Pay inequity and compensation in food service have of course been big topics over the last year, with fast-food workers fighting for higher wages and getting them in New York and a handful of restaurateurs like Danny Meyer eliminating tips to better compensate staff. The National Restaurant Association, meanwhile, has challenged wage increases for fast-food workers, arguing that it will result in price hikes and fewer jobs. Not so fast. A new study from the Center for Hospitality Research at Cornell’s School of Hotel Administration suggests that better pay for restaurants workers won’t result in fewer jobs.
The CHR looked back at federal and state minimum-wage increases over the last two decades, finding that they did not result in fewer restaurants or jobs. Speaking with CBS News, SHA food and beverage management professor Michael Lynn went so far as to say, “We could not find any consistent effect on overall industry employment or on the number of restaurants operating.” However, the CHR isn’t arguing that there’s been no impact — just that it has been positive, leading to less turnover and likely higher productivity. Which, if the research is correct, kind of puts a wedge in the NRA’s argument that raising wages will result in Restaurant Apocolypse Now.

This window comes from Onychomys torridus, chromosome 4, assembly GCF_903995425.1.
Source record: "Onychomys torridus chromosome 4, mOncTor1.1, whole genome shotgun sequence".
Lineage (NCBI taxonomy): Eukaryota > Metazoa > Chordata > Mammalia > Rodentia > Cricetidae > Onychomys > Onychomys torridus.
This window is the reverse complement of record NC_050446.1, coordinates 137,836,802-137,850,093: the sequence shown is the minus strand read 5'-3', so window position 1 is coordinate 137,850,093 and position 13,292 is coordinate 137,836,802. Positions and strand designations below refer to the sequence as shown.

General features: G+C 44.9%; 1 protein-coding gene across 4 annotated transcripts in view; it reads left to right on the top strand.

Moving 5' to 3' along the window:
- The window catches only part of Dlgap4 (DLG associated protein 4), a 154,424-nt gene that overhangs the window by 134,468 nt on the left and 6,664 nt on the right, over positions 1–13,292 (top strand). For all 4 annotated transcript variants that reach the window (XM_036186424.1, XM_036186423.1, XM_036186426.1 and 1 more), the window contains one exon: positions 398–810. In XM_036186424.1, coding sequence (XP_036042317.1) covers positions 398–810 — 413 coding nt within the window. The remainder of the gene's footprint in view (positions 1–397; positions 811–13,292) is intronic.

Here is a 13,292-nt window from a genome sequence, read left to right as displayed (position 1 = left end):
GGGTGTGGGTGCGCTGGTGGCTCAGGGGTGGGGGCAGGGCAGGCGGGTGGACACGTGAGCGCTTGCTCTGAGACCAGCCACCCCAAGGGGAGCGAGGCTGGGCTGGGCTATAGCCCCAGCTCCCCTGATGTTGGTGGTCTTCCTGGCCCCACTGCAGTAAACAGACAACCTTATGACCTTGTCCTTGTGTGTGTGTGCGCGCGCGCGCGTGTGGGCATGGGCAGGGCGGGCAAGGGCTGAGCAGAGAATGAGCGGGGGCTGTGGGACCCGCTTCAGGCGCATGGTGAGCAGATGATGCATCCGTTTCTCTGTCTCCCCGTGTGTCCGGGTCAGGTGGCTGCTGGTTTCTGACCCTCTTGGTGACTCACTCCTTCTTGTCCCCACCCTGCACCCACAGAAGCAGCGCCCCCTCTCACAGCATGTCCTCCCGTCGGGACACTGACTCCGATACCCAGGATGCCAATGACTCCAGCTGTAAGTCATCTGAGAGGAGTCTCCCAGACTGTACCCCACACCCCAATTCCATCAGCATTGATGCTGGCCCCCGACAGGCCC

New York restaurateurs aren’t the only ones eliminating tips and increasing menu prices to pay staff better, however. Ignite Restaurant Group’s Joe’s Crab Shack became the first major chain to jump on the no-tipping bandwagon, starting with a trial run at 18 locations, and Ignite’s COO, David Catalano, says it’s going swimmingly. Servers are being paid $14 an hour and prices are up 12 percent, but at one Indianapolis location there is “better guest traffic, sales, better retention,” Catalano told CBS in November. More price hikes are likely on the way, as 20 states will be raising their minimum wages at the start of 2016, with the tipped minimum wage in New York going up 50 percent from $5 to $7.50.